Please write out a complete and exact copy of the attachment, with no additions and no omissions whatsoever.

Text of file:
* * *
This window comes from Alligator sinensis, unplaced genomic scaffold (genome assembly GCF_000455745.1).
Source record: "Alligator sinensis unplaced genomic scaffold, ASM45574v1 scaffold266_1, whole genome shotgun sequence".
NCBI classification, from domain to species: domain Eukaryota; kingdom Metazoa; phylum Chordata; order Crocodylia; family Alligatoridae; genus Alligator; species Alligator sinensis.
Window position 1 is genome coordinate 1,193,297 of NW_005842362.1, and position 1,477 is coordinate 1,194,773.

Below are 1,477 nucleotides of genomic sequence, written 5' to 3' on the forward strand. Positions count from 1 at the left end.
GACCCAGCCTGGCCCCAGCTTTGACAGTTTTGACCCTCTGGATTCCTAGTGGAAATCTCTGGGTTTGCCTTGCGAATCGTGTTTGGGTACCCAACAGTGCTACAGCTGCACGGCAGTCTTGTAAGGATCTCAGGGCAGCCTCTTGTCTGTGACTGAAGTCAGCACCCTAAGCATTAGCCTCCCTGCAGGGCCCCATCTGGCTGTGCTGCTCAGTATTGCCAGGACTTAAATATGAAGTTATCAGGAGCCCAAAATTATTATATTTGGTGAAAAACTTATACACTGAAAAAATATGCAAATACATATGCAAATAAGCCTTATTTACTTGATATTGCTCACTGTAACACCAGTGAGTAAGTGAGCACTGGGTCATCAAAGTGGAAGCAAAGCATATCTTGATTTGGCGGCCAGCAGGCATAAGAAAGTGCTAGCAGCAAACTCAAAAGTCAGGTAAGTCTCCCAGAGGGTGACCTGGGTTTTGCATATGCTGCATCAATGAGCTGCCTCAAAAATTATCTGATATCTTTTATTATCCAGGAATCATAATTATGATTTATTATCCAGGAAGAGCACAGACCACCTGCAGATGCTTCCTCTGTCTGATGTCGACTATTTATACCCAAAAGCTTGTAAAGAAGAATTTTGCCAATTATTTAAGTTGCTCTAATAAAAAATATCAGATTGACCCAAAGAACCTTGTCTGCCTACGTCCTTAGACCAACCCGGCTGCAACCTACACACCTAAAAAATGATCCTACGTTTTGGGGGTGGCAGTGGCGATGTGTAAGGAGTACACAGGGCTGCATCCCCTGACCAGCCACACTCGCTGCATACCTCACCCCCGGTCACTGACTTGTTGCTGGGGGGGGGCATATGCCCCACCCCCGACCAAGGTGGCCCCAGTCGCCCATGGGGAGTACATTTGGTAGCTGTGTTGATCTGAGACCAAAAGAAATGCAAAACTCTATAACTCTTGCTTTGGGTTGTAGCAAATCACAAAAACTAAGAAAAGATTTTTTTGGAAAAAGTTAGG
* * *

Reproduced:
This window comes from Alligator sinensis, unplaced genomic scaffold (genome assembly GCF_000455745.1).
Source record: "Alligator sinensis unplaced genomic scaffold, ASM45574v1 scaffold266_1, whole genome shotgun sequence".
NCBI classification, from domain to species: domain Eukaryota; kingdom Metazoa; phylum Chordata; order Crocodylia; family Alligatoridae; genus Alligator; species Alligator sinensis.
Window position 1 is genome coordinate 1,193,297 of NW_005842362.1, and position 1,477 is coordinate 1,194,773.

Below are 1,477 nucleotides of genomic sequence, written 5' to 3' on the forward strand. Positions count from 1 at the left end.
GACCCAGCCTGGCCCCAGCTTTGACAGTTTTGACCCTCTGGATTCCTAGTGGAAATCTCTGGGTTTGCCTTGCGAATCGTGTTTGGGTACCCAACAGTGCTACAGCTGCACGGCAGTCTTGTAAGGATCTCAGGGCAGCCTCTTGTCTGTGACTGAAGTCAGCACCCTAAGCATTAGCCTCCCTGCAGGGCCCCATCTGGCTGTGCTGCTCAGTATTGCCAGGACTTAAATATGAAGTTATCAGGAGCCCAAAATTATTATATTTGGTGAAAAACTTATACACTGAAAAAATATGCAAATACATATGCAAATAAGCCTTATTTACTTGATATTGCTCACTGTAACACCAGTGAGTAAGTGAGCACTGGGTCATCAAAGTGGAAGCAAAGCATATCTTGATTTGGCGGCCAGCAGGCATAAGAAAGTGCTAGCAGCAAACTCAAAAGTCAGGTAAGTCTCCCAGAGGGTGACCTGGGTTTTGCATATGCTGCATCAATGAGCTGCCTCAAAAATTATCTGATATCTTTTATTATCCAGGAATCATAATTATGATTTATTATCCAGGAAGAGCACAGACCACCTGCAGATGCTTCCTCTGTCTGATGTCGACTATTTATACCCAAAAGCTTGTAAAGAAGAATTTTGCCAATTATTTAAGTTGCTCTAATAAAAAATATCAGATTGACCCAAAGAACCTTGTCTGCCTACGTCCTTAGACCAACCCGGCTGCAACCTACACACCTAAAAAATGATCCTACGTTTTGGGGGTGGCAGTGGCGATGTGTAAGGAGTACACAGGGCTGCATCCCCTGACCAGCCACACTCGCTGCATACCTCACCCCCGGTCACTGACTTGTTGCTGGGGGGGGGCATATGCCCCACCCCCGACCAAGGTGGCCCCAGTCGCCCATGGGGAGTACATTTGGTAGCTGTGTTGATCTGAGACCAAAAGAAATGCAAAACTCTATAACTCTTGCTTTGGGTTGTAGCAAATCACAAAAACTAAGAAAAGATTTTTTTGGAAAAAGTTAGG